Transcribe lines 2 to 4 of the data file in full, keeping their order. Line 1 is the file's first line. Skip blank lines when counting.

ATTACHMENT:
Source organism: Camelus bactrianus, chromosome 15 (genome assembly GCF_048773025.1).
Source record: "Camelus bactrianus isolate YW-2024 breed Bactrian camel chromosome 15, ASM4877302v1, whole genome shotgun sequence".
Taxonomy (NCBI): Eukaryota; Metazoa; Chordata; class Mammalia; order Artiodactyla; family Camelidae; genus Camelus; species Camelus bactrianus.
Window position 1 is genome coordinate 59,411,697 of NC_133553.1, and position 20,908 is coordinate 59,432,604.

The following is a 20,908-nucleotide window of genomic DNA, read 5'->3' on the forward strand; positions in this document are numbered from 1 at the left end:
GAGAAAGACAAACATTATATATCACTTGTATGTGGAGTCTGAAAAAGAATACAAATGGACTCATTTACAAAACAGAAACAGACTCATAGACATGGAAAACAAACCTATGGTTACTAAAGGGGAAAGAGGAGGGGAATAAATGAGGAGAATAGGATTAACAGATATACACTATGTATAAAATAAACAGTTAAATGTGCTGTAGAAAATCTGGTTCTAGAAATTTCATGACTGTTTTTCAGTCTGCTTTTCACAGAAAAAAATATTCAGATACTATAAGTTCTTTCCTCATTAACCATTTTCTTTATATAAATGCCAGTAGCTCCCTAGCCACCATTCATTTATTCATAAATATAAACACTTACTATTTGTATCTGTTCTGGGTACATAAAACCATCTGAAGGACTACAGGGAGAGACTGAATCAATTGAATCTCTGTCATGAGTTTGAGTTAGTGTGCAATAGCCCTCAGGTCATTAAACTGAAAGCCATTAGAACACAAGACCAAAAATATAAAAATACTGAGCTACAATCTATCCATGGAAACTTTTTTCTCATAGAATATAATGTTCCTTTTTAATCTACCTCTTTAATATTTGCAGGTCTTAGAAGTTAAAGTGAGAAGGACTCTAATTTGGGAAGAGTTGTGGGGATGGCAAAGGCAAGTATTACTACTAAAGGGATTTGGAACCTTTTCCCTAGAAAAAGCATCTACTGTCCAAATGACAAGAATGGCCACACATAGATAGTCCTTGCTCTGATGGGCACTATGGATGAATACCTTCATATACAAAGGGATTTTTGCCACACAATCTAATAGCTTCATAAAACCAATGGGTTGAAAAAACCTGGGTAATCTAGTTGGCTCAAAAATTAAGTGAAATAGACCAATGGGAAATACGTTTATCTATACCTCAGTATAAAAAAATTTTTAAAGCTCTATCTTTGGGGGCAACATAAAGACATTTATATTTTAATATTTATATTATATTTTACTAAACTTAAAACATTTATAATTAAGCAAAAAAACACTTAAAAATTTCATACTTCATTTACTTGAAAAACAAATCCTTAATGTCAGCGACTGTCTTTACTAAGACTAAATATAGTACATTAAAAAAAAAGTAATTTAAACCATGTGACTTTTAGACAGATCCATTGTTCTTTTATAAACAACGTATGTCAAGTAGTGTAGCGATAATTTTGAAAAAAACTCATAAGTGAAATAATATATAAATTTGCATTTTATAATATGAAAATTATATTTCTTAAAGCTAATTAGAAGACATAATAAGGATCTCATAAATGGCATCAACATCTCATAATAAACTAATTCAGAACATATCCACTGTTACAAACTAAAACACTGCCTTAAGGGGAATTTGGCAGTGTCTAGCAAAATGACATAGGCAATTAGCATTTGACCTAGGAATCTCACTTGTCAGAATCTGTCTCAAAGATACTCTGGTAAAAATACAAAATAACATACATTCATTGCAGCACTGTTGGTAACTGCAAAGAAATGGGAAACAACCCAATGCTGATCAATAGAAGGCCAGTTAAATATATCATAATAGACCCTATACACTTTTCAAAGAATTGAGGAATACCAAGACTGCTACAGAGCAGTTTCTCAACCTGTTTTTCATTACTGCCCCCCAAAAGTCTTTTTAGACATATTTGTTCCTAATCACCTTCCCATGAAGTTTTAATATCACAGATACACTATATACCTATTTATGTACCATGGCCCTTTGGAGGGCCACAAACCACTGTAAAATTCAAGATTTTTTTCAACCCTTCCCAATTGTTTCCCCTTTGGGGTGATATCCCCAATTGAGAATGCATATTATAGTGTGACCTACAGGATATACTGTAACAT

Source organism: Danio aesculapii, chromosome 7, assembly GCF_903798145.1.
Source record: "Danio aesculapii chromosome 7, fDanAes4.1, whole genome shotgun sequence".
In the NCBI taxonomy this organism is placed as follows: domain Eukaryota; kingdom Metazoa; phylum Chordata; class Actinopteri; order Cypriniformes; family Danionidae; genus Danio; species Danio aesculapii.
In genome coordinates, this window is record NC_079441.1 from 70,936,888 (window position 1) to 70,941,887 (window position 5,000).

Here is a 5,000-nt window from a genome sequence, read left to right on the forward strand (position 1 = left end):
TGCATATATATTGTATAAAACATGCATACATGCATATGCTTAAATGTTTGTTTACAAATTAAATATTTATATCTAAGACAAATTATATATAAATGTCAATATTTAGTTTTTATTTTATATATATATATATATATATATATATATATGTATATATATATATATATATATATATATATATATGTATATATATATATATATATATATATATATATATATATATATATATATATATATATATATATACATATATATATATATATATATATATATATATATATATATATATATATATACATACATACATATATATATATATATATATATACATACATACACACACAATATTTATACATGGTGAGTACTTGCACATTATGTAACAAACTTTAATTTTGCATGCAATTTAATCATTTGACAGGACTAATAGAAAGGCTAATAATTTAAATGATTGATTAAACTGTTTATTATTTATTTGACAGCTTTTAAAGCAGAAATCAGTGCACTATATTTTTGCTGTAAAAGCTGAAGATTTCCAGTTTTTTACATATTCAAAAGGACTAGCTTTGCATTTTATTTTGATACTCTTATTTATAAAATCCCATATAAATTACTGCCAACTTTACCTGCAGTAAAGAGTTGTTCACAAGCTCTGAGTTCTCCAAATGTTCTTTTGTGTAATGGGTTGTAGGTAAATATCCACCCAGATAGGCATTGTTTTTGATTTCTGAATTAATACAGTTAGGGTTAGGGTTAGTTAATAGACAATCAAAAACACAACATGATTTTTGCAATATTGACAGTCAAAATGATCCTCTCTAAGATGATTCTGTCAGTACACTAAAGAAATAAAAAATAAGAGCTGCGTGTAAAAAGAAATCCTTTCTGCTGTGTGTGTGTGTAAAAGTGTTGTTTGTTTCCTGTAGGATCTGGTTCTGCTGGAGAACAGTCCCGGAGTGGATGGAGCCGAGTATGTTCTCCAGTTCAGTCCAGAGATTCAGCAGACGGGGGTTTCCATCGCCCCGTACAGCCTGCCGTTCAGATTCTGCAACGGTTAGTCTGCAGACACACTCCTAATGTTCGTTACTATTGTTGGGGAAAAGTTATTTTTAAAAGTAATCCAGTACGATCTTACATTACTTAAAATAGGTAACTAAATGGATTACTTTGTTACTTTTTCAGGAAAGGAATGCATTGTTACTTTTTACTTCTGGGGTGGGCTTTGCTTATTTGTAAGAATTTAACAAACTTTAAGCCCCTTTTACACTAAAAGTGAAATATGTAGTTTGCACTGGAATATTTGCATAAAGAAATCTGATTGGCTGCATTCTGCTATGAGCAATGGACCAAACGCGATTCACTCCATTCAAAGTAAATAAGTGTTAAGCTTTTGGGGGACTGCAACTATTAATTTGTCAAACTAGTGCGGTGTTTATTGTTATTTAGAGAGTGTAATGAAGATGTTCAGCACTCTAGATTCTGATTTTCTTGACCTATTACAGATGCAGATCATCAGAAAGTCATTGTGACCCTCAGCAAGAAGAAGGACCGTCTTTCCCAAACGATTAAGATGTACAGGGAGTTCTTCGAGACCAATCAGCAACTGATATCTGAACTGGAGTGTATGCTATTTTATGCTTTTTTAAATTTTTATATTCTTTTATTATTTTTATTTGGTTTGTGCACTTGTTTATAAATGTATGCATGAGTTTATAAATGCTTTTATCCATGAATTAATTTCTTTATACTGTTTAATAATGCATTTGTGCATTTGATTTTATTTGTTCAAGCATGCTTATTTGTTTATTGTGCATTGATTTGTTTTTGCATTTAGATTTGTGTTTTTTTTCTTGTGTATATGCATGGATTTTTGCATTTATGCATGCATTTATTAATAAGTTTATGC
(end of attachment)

Source record: "Camelus bactrianus isolate YW-2024 breed Bactrian camel chromosome 15, ASM4877302v1, whole genome shotgun sequence".
Taxonomy (NCBI): Eukaryota; Metazoa; Chordata; class Mammalia; order Artiodactyla; family Camelidae; genus Camelus; species Camelus bactrianus.
Window position 1 is genome coordinate 59,411,697 of NC_133553.1, and position 20,908 is coordinate 59,432,604.